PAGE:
Elections have consequences.

During her first hearing before the new Democrat-controlled House of Representatives, Homeland Security Secretary Kirstjen Nielsen insisted that the cages Customs and Border Protection (CBP) used to detain migrant and asylum-seeking kids aren’t really cages.

“Sir, they are not cages, they are areas of the border facility that are carved out for the safety and protection of those who remain there while they’re being processed,” Nielsen said during an exchange with House Homeland Security Committee Chair Bennie Thompson (D-MS).

Thompson, unimpressed with Nielsen’s euphemistic description, responded by telling her, “Don’t mislead the committee.”

Thompson wasn’t the only Democrat who didn’t buy Nielsen’s semantic games. Under questioning from Rep. Bonnie Watson Coleman (D-NJ) a short time later, Nielsen had a hard time differentiating between CBP’s facilities for detained kids and dog kennels.

“Does it differ from the cages you put your dogs in when you let them stay outside?” Watson Coleman asked.

“Yes … it’s larger, it has facilities, it provides room to sit, to stand, to lay down —”

“So does my dog’s cage,” Watson Coleman interjected.

Following the hearing, Sen. Jeff Merkley (D-OR) flatly rejected Nielsen’s suggestion that there’s a meaningful distinction between cages and the facilities CBP uses to house detained kids.

More than 2,700 children were separated from their parents and detained by CBP last year. Though President Donald Trump ended the practice with an executive order last summer, government data released last month indicated about 250 parents had been separated from their children since last June.

During the hearing on Wednesday, Nielsen confirmed that some parents were deported without their children, but added that “there was no parent who has been deported to my knowledge without multiple opportunities to take their children with them.” Following the hearing, however, Rep. Kathleen Rice (D-NY) posted a tweet accusing her of lying about that.

Nielsen also testified that three children have died in CBP custody “so far this year.”

Nielsen’s comments about cages weren’t the only ones that didn’t go over well with Democrats on Wednesday. At another point, she bizarrely refused to admit that a demonstrable falsehood Trump pushed during a recent trip to the US-Mexico border about how there have “never [been] so many apprehensions ever in our history” at the border is, in fact, false.

“I don’t have the full context of that,” Nielsen said, after Rep. James Langevin (D-RI) pressed her to simply admit Trump was wrong.

“I’m just trying to get a ‘yes’ or a ‘no,’ it seems self-evident,” Langevin replied. “Is the president misleading the American people?”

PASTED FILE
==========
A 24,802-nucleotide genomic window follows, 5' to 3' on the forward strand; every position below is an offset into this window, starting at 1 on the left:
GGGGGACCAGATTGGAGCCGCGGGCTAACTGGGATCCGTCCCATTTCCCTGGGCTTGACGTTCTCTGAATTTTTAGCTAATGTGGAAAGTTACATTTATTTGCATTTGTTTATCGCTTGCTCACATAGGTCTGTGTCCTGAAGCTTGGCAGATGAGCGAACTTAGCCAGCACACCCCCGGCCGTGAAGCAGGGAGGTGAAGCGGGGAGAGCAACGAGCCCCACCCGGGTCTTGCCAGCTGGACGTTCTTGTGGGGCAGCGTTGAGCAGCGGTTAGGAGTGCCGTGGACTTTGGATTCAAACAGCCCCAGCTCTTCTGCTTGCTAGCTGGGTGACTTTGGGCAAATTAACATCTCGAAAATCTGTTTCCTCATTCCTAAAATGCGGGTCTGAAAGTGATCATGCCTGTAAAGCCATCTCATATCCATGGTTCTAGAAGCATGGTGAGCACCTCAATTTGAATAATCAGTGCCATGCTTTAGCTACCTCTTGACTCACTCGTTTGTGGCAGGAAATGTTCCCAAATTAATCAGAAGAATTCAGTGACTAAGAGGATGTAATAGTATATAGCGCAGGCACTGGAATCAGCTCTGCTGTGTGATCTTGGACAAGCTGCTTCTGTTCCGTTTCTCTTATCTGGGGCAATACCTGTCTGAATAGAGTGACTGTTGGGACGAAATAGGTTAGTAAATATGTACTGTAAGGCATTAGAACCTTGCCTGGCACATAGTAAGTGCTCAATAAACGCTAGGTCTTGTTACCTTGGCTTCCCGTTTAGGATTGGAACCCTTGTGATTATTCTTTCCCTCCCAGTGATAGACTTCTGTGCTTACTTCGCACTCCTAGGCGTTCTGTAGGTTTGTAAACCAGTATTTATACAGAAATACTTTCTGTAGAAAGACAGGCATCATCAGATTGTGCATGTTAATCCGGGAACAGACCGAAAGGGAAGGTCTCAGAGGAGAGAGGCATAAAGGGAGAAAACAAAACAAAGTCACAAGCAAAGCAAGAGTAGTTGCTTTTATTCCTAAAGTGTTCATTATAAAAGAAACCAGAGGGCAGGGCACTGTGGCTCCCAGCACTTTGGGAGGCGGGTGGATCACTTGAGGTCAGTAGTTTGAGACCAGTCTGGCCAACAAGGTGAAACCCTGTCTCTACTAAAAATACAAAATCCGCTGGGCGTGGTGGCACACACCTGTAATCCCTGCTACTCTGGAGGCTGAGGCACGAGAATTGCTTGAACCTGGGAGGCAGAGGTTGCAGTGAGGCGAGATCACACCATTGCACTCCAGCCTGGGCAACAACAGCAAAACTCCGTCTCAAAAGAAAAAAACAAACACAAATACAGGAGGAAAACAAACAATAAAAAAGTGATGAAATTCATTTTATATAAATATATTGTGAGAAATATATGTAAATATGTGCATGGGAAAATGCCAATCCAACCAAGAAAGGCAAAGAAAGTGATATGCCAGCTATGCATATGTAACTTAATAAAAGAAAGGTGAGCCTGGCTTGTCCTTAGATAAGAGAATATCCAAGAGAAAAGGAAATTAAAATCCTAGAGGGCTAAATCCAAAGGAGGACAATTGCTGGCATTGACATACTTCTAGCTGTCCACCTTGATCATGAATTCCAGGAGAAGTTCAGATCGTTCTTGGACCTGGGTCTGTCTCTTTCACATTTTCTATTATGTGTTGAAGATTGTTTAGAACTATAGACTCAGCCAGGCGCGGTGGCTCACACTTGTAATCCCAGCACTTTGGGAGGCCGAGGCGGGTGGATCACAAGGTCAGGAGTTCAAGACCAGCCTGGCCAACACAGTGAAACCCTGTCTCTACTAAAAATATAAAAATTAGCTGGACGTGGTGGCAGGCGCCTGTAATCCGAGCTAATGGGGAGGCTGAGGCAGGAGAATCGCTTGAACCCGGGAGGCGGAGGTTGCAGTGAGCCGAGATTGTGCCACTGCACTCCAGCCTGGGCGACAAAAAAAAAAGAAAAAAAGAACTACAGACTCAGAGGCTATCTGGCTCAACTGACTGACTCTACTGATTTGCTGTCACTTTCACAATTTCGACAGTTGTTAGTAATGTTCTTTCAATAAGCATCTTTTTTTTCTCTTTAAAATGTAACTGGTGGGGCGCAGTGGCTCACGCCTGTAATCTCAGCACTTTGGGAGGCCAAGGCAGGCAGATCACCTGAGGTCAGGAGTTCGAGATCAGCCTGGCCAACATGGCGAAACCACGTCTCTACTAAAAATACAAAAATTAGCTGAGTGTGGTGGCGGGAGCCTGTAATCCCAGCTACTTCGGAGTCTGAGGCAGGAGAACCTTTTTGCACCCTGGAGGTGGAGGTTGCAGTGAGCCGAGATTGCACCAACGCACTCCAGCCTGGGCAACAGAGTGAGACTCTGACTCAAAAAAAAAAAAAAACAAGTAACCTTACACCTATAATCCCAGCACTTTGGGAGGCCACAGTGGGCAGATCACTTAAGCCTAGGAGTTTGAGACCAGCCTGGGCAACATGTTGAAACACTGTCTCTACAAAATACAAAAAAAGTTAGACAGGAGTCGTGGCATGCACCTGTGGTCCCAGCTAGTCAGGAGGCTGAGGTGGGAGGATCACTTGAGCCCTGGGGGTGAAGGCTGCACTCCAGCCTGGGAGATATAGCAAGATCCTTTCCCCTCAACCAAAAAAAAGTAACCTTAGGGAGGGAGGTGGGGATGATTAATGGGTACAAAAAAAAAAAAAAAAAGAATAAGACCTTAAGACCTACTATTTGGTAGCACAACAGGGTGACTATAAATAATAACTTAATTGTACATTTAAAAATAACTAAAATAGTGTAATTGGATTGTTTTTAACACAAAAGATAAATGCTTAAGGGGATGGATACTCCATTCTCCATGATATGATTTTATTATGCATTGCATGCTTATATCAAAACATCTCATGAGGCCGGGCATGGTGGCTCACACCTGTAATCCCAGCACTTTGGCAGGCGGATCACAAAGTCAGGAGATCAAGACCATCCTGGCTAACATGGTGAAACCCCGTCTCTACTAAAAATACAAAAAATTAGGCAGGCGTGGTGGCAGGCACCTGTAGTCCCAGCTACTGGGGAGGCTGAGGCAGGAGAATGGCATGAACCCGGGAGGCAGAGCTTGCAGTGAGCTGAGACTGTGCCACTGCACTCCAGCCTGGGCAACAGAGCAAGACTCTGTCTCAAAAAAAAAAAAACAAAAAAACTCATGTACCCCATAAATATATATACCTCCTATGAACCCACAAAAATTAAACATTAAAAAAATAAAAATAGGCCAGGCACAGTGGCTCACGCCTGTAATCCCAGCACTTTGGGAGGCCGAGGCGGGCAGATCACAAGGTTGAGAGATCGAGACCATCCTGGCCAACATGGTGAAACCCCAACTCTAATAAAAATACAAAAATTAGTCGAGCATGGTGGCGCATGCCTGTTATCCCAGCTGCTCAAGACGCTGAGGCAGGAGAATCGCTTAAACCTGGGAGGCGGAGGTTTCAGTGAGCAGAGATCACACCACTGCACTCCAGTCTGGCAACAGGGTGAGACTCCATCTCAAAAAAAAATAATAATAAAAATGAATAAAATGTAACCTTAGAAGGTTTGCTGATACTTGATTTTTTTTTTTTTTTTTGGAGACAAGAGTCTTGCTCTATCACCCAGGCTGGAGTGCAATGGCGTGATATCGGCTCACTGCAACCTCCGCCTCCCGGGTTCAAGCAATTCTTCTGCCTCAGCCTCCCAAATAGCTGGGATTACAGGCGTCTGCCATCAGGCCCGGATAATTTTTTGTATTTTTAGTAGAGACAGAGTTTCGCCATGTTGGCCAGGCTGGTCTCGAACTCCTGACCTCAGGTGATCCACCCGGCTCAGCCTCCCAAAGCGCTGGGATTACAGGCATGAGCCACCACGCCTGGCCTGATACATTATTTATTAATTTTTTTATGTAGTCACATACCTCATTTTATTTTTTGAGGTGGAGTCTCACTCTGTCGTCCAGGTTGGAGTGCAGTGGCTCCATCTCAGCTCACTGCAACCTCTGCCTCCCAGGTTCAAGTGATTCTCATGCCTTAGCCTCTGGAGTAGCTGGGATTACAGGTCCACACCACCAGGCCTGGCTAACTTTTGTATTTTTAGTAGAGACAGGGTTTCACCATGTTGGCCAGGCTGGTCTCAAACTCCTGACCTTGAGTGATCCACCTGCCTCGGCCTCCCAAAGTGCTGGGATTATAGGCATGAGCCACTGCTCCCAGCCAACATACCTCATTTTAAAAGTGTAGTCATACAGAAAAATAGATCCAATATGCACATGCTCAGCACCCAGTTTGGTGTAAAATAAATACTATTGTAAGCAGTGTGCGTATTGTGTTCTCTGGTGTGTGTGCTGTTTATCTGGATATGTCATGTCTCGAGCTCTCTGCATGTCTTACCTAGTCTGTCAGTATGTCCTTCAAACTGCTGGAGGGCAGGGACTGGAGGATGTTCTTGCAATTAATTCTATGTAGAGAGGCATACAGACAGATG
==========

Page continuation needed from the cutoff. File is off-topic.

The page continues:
Nielsen also had a hard time explaining the Trump administration’s recent crackdown on asylum seekers. As Vox’s Dara Lind detailed, asylum seekers are increasingly being forced to wait in Mexico before their cases are heard:

Since late January, the Trump administration has turned back some Central American asylum seekers to wait in Mexico while their cases are processed. It’s an unprecedented response to what the Trump administration sees as its biggest problem: the fact that growing numbers of people are coming to the US without papers who can’t be summarily detained and deported.

By returning them to wait in Mexico, the administration is allowing them to pursue court cases in the US without actually admitting them.

Over the past month, the new policy ramped up slowly at a single border crossing. Now the unofficial pilot program is over, and the wider adoption of returns to Mexico has begun.

Asylum seekers are generally allowed under US law to claim asylum on US soil. During Wednesday’s hearing, Rep. Nanette Barragán (D-CA) berated Nielsen about the way they’re being treated.

Administration officials “don’t want the American people knowing what is happening at that Southern border,” Barragán told Nielsen, alluding her own experiences when she traveled to the border and witnessed the asylum process first-hand. “And Madam Secretary, I don’t know if you know what’s happening, or if this is happening without you know, but it’s totally unacceptable.”

At other points, Nielsen dodged questions about her dubious testimony last year that the Trump administration never had a family separation policy, admitted she’s broadly unfamiliar with research indicating kids are traumatized by being separated from their parents, and struggled to explain how the border wall the Trump administration is still pushing for would curtail the flow of smuggled drugs — most of which come through ports of entry.

Tasked with defending the indefensible, Nielsen is in an impossible position. But if Wednesday is any indication, with Democrats now in control of the House and eager to conduct oversight, she’s in for more grueling hearings over the next couple years.

There are indications that Nielsen knew she would be in for a tough time on Wednesday. CBS reported that committee Chair Thompson had threatened to subpoena Nielsen to compel her to testify before she agreed to appear voluntarily. Democrats, of course, didn’t have that power prior to flipping 40 seats and taking control of the House following November’s elections.

The news moves fast. To stay updated, follow Aaron Rupar on Twitter, and read more of Vox’s policy and politics coverage.

Author: Aaron Rupar

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